Barbara guessed that Harry sold the Trojan prior to 1965, the year they moved into their new house. Nobody remembers to whom he sold the car. Later photos of the car show a Jimmy blower, a horizontal tube grille, chromed wheels with reversed rims and false knockoffs. Color snapshots indicate candy-apple red paint without flames. From there the car seemingly fell off the planet.
Fast-forward 30 years and meet Mike Guffey (the racecar trader) and Mark Moriarty (the show-car collector). "Mark and I go to Auburn every year for the Kruse auction," Mike began. "I walked up on this T-bucket in the corral. Candy red, Nailhead Buick with a 4-71 and chrome-plated everything. I'm looking at it thinkin', 'This ain't your average bear.'"
As the story went, the seller bought the car that day. "He told me that the body was polyester (fiberglass)," Mike added. "Somehow-I can't remember what it was that I saw that made me come to the conclusion that it was a steel car." He called Mark to ask if he'd seen it. "'Yeah, I didn't even look at it,' he told me.
"About six or seven years later, Moriarity calls me up and tells me that the car's on eBay," Mike added.
Mark explained, "The card that was in front of the car when it was in Auburn said that it had an ultra-rare early Poli-Form plastic body, so I didn't think anything of it. It said that in the auction too but Mike kept saying it was a steel car."
"I bet Mark $100 that the car was steel," Mike said. "There was a Ford swap meet on in Columbus, so I told him to get an appointment and we'll drive by Cincinnati and take a look at that car. By this point we're going to see this car to win a bet, not whether or not I should buy it."
"Yeah, I lost a $100 on that one," Mark lamented. "He stuck a fridge magnet on it as soon as we got there. He starts saying 'This is something good; we don't know what it is yet, but it's good!' Mike put a deposit on it and they drove home. Once there, they went straight for the ISCA Showtime book. "There it was on page four. The Trojan," Mike declared, still giddy with the find.
Enter Ralph Whitworth. Among other things, Ralph owns the Flying A Garage in Winnemucca, Nevada. The Flying A, specifically Dave Bengochea, mechanic Ken Lutzow, and painter Parker Arrien, restores and maintains Ralph's cars-mostly early hot rods and drag racers. "In late 2005, we went to look at some old A/FX cars over at Mike Guffey's place in Indiana," Dave noted.
"The T was off in the corner, so I started digging around looking at it," Ralph added. "I dreamed myself to sleep about dragging Main in a T-bucket, and it would've looked like that." A deal was struck and the Trojan had a new caretaker once again.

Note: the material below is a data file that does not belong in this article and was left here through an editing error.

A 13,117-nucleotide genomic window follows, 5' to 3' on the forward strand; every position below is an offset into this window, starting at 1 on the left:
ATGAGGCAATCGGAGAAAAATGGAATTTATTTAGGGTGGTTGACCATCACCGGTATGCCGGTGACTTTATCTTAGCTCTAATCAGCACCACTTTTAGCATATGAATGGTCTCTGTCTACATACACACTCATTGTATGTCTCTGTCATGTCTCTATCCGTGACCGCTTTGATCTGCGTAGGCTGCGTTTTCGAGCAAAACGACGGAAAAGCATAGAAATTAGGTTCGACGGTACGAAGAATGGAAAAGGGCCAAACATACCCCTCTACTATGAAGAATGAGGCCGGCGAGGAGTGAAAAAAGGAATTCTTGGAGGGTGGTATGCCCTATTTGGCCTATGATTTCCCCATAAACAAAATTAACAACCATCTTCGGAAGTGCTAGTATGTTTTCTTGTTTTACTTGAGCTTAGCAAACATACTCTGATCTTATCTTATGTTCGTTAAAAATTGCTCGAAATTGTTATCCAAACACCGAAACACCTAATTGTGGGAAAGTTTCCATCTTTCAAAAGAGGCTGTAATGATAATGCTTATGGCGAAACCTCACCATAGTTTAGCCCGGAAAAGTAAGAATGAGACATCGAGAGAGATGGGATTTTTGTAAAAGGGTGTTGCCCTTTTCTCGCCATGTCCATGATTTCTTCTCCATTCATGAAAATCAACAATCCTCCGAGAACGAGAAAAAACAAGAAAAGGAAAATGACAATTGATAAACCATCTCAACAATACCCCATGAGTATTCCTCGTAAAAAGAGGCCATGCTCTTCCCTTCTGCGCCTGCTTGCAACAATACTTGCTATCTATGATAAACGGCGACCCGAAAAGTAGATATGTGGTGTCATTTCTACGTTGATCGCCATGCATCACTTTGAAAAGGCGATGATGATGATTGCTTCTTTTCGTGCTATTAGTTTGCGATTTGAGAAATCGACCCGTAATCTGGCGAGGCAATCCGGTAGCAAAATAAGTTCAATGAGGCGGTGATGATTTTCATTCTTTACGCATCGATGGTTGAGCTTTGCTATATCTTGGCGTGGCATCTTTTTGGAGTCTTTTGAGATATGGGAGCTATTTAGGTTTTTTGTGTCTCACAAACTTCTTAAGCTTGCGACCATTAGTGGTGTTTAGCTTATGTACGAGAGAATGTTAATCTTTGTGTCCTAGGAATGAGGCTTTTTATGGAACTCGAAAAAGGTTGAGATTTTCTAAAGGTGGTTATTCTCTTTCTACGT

After learning more of the car's history Ralph knew they had to get this thing done and take it back to Detroit. With some help from Moriarty they worked up a deal with the Detroit Autorama's promoter, to create the Sixties show car display at the 2009 show.
As it turns out, Harry and Barbara's son, Scott, Googles his dad's name every so often. Early in '09 he struck paydirt: his search directed him to the Autorama press release that announced the Trojan's return. A little more legwork put the family in touch with the Dave and Ralph.
"When I found out that his family members were still around and interested, it got me excited," Ralph said. "I think we built it more for them than for Detroit, ultimately."
Though a T is a small car, its revival was no small task. "It was in really bad shape," Dave noted. "It looked okay just sitting there, but when we took the body off the frame it literally just fell apart." Among other things, subsequent owners cobbled the pipes and hacked up the body. "It was so bad that the only thing keeping that body together were the five bolts that held it to the frame," he said. "We took it all down to bare metal again-every piece to nothing-and started over.
"After we got it all smoothed out and rust-free we painted the frame black. It was fun putting it back together after we got all the chrome back from Advanced Plating. Three of us actually built the car: me, Ken Lutzow, and Parker Arrien."
"Parker deserves a ton of credit," Ralph observed. "The way he took to this project was just amazing. I'd call and ask how things were coming and Dave would say, 'Parker's not happy so we're stripping the trunklid again.' So he was really the driver of certainly the paint work, which I'm really proud of."
"He's a young kid about 24," Dave added. "We'd all sand on it but we can't take the paint credit; it's all Parker."
According to Dave, the reunion went even better than expected. "Barbara, Harry's wife...she cried like three times the first time we met her in Detroit," he said. "She told us, 'I just can't believe it; you did it exactly like Harry did it.'"